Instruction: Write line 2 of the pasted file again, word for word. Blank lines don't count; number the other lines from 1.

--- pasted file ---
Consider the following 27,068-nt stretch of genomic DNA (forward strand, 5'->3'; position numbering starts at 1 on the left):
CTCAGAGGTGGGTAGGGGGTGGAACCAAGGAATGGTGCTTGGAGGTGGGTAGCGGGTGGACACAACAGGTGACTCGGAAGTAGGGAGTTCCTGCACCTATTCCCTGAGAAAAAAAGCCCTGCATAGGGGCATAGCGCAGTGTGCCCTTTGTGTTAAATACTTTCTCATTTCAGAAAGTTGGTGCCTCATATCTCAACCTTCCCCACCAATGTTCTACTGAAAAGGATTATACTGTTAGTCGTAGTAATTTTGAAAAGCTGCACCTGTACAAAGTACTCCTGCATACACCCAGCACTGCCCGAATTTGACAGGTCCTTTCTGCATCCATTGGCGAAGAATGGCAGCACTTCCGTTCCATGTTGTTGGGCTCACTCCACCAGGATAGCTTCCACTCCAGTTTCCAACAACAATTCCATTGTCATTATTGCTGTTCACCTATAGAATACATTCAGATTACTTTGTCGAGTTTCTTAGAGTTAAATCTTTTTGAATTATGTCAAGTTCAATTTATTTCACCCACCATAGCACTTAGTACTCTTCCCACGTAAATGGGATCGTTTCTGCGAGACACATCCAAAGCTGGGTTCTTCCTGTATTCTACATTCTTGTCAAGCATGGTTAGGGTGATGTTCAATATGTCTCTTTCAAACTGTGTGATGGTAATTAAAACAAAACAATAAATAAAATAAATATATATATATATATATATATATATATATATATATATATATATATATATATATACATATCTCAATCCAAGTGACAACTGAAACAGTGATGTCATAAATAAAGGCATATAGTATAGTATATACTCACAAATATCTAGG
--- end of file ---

CTCAGAGGTGGGTAGGGGGTGGAACCAAGGAATGGTGCTTGGAGGTGGGTAGCGGGTGGACACAACAGGTGACTCGGAAGTAGGGAGTTCCTGCACCTATTCCCTGAGAAAAAAAGCCCTGCATAGGGGCATAGCGCAGTGTGCCCTTTGTGTTAAATACTTTCTCATTTCAGAAAGTTGGTGCCTCATATCTCAACCTTCCCCACCAATGTTCTACTGAAAAGGATTATACTGTTAGTCGTAGTAATTTTGAAAAGCTGCACCTGTACAAAGTACTCCTGCATACACCCAGCACTGCCCGAATTTGACAGGTCCTTTCTGCATCCATTGGCGAAGAATGGCAGCACTTCCGTTCCATGTTGTTGGGCTCACTCCACCAGGATAGCTTCCACTCCAGTTTCCAACAACAATTCCATTGTCATTATTGCTGTTCACCTATAGAATACATTCAGATTACTTTGTCGAGTTTCTTAGAGTTAAATCTTTTTGAATTATGTCAAGTTCAATTTATTTCACCCACCATAGCACTTAGTACTCTTCCCACGTAAATGGGATCGTTTCTGCGAGACACATCCAAAGCTGGGTTCTTCCTGTATTCTACATTCTTGTCAAGCATGGTTAGGGTGATGTTCAATATGTCTCTTTCAAACTGTGTGATGGTAATTAAAACAAAACAATAAATAAAATAAATATATATATATATATATATATATATATATATATATATATATATATATATATATACATATCTCAATCCAAGTGACAACTGAAACAGTGATGTCATAAATAAAGGCATATAGTATAGTATATACTCACAAATATCTAGG